Pictro Bembo, an Italian cardinal and author, born in Venice, May 20, 1470, died in Rome, Jan. 18, 1547. He was of a noble family, and at an early age studied at Florence, whither his father was sent as ambassador, and afterward at Messina, whence he returned in 1494 to his native city. Soon after he wrote a treatise upon Mount Etna, which was his first publication. He then frequented the courts of Ferrara and Urbino, pursuing philosophical and literary studies, and admired for his wit and graceful manners. Learning and letters were then in the highest esteem in the noble families of Italy, and Bembo had many powerful patrons, received favors from Pope Julius II., and accompanied his friend Giovanni de' Medici on his way to Rome to be crowned pope as Leo X. He was made secretary to the new pope, enjoyed the acquaintance of many distinguished men, and busied himself with composition. The beautiful Morosina, whom he loved, and who bore him three children, persuaded him upon the death of Leo X. in 1521 to retire from public affairs, and to spend the rest of his life in literary elegance at Padua. Here he formed an extensive library and collection of medals, and enjoyed the society of his learned friends.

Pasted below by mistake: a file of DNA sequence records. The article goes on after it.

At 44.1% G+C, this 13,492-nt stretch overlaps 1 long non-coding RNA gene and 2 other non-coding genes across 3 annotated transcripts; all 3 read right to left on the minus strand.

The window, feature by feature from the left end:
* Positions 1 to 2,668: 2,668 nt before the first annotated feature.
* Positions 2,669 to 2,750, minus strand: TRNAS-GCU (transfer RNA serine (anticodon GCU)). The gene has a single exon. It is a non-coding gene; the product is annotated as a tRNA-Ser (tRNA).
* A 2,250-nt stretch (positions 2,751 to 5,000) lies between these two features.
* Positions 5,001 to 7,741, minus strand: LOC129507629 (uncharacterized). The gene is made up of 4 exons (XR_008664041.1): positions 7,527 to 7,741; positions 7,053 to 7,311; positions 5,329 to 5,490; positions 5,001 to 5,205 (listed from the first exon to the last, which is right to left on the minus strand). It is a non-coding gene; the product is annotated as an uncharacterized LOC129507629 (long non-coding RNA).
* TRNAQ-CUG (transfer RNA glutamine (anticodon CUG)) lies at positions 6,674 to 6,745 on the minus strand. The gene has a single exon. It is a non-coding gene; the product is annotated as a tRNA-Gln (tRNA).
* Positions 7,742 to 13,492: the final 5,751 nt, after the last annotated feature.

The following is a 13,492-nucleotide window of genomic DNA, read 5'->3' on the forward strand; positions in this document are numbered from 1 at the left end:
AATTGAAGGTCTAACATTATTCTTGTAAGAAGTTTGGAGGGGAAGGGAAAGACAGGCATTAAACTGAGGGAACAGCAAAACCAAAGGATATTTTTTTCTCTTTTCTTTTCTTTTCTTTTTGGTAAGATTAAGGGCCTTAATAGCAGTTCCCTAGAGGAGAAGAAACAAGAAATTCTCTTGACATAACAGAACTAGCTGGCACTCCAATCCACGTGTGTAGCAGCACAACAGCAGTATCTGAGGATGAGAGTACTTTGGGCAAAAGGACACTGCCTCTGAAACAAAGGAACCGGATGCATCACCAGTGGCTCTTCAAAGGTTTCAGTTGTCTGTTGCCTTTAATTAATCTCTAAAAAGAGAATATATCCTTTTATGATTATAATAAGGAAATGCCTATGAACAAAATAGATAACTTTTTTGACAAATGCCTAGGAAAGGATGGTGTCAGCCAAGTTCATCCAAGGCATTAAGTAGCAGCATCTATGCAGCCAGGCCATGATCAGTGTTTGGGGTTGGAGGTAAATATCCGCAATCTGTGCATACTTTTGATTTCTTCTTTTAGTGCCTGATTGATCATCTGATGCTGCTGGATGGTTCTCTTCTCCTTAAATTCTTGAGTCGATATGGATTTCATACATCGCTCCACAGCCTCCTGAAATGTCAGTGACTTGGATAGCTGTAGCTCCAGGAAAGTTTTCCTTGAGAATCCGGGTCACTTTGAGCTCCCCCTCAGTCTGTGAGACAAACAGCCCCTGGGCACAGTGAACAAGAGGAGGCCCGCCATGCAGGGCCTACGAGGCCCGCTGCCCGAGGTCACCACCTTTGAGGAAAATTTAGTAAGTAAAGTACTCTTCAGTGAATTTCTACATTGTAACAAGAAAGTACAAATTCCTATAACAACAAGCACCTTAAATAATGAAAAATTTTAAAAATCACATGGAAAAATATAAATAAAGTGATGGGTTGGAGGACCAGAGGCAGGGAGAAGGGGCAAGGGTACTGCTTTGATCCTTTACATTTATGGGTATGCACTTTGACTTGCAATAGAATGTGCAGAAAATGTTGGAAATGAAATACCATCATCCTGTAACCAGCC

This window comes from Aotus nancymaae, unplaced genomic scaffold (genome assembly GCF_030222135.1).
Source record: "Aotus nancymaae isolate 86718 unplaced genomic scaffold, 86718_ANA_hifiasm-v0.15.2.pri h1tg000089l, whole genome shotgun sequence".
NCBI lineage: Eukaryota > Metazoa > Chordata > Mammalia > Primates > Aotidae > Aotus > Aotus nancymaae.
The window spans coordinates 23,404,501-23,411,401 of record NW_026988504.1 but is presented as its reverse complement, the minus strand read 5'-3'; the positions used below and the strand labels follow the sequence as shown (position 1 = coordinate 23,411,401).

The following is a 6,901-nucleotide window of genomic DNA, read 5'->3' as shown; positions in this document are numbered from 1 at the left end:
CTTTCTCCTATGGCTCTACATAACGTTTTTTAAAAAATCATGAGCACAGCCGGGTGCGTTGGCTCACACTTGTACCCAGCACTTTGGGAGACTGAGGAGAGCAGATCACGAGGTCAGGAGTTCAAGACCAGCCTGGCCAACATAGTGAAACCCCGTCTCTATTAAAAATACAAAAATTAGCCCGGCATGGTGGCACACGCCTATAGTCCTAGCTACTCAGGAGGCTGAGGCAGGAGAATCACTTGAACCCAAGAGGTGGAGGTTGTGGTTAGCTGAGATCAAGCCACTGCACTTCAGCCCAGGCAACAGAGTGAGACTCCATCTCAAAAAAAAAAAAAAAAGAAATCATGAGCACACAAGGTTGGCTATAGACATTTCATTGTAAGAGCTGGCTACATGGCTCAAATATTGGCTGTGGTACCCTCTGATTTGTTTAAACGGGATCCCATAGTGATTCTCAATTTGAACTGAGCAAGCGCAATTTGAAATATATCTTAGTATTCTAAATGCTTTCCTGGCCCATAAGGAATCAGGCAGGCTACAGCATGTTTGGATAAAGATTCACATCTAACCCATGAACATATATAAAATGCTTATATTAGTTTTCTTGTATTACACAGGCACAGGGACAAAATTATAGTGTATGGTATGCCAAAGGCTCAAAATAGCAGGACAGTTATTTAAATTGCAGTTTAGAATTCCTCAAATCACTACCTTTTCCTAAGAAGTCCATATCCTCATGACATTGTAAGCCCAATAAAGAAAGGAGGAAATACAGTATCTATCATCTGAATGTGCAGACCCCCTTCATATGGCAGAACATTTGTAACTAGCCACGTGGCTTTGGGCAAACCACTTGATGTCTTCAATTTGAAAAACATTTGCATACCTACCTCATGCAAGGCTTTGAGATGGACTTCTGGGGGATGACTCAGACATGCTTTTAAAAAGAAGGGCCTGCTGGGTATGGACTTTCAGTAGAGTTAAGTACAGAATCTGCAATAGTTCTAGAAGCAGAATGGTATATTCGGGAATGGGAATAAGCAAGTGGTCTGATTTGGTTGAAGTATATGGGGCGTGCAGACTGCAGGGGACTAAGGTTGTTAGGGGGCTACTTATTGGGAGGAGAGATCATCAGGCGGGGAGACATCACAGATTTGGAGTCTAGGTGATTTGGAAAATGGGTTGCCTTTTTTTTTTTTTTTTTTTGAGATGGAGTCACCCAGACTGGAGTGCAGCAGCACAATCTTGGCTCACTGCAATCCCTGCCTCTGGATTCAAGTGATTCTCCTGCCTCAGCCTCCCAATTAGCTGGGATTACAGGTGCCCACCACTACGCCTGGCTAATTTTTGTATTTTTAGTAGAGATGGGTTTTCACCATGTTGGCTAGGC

He sometimes visited Rome, and having become a cardinal after the accession of Paul III., he determined to embrace another maimer of life. He renounced profane letters, studied the fathers and theologians, was advanced to several bishoprics, and died in sentiments worthy of a prince of the church. His writings, consisting of letters, poems, dialogues, criticisms, fragments, and a history of Venice, are distinguished for elegance and gracefulness of style.